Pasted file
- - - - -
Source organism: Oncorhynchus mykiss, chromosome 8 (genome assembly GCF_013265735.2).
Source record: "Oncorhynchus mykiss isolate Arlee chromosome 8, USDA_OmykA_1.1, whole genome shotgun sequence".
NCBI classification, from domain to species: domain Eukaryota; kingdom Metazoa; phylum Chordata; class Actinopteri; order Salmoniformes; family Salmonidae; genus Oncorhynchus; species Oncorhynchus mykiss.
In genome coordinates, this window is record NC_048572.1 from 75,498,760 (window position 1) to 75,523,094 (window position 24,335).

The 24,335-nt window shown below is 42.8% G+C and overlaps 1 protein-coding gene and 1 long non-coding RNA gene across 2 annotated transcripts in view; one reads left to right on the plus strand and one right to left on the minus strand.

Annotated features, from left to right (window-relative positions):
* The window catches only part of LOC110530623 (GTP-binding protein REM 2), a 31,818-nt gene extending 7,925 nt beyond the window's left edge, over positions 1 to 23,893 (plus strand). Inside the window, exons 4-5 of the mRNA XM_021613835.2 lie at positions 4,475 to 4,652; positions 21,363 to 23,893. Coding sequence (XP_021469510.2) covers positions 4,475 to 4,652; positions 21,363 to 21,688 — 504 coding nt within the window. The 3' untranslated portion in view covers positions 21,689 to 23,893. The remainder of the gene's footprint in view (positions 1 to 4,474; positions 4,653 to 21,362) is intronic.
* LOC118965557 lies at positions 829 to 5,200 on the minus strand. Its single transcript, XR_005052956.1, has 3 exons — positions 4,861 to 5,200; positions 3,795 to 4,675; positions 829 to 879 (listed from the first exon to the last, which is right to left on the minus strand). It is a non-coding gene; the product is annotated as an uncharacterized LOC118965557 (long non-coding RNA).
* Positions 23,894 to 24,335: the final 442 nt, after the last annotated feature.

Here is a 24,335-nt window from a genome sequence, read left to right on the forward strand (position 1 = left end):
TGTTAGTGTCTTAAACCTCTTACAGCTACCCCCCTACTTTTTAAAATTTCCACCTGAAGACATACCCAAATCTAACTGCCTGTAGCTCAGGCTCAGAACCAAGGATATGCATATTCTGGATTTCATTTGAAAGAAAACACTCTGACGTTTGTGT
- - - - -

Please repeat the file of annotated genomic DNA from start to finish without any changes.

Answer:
Source organism: Oncorhynchus mykiss, chromosome 8 (genome assembly GCF_013265735.2).
Source record: "Oncorhynchus mykiss isolate Arlee chromosome 8, USDA_OmykA_1.1, whole genome shotgun sequence".
NCBI classification, from domain to species: domain Eukaryota; kingdom Metazoa; phylum Chordata; class Actinopteri; order Salmoniformes; family Salmonidae; genus Oncorhynchus; species Oncorhynchus mykiss.
In genome coordinates, this window is record NC_048572.1 from 75,498,760 (window position 1) to 75,523,094 (window position 24,335).

The 24,335-nt window shown below is 42.8% G+C and overlaps 1 protein-coding gene and 1 long non-coding RNA gene across 2 annotated transcripts in view; one reads left to right on the plus strand and one right to left on the minus strand.

Annotated features, from left to right (window-relative positions):
* The window catches only part of LOC110530623 (GTP-binding protein REM 2), a 31,818-nt gene extending 7,925 nt beyond the window's left edge, over positions 1 to 23,893 (plus strand). Inside the window, exons 4-5 of the mRNA XM_021613835.2 lie at positions 4,475 to 4,652; positions 21,363 to 23,893. Coding sequence (XP_021469510.2) covers positions 4,475 to 4,652; positions 21,363 to 21,688 — 504 coding nt within the window. The 3' untranslated portion in view covers positions 21,689 to 23,893. The remainder of the gene's footprint in view (positions 1 to 4,474; positions 4,653 to 21,362) is intronic.
* LOC118965557 lies at positions 829 to 5,200 on the minus strand. Its single transcript, XR_005052956.1, has 3 exons — positions 4,861 to 5,200; positions 3,795 to 4,675; positions 829 to 879 (listed from the first exon to the last, which is right to left on the minus strand). It is a non-coding gene; the product is annotated as an uncharacterized LOC118965557 (long non-coding RNA).
* Positions 23,894 to 24,335: the final 442 nt, after the last annotated feature.

Here is a 24,335-nt window from a genome sequence, read left to right on the forward strand (position 1 = left end):
TGTTAGTGTCTTAAACCTCTTACAGCTACCCCCCTACTTTTTAAAATTTCCACCTGAAGACATACCCAAATCTAACTGCCTGTAGCTCAGGCTCAGAACCAAGGATATGCATATTCTGGATTTCATTTGAAAGAAAACACTCTGACGTTTGTGT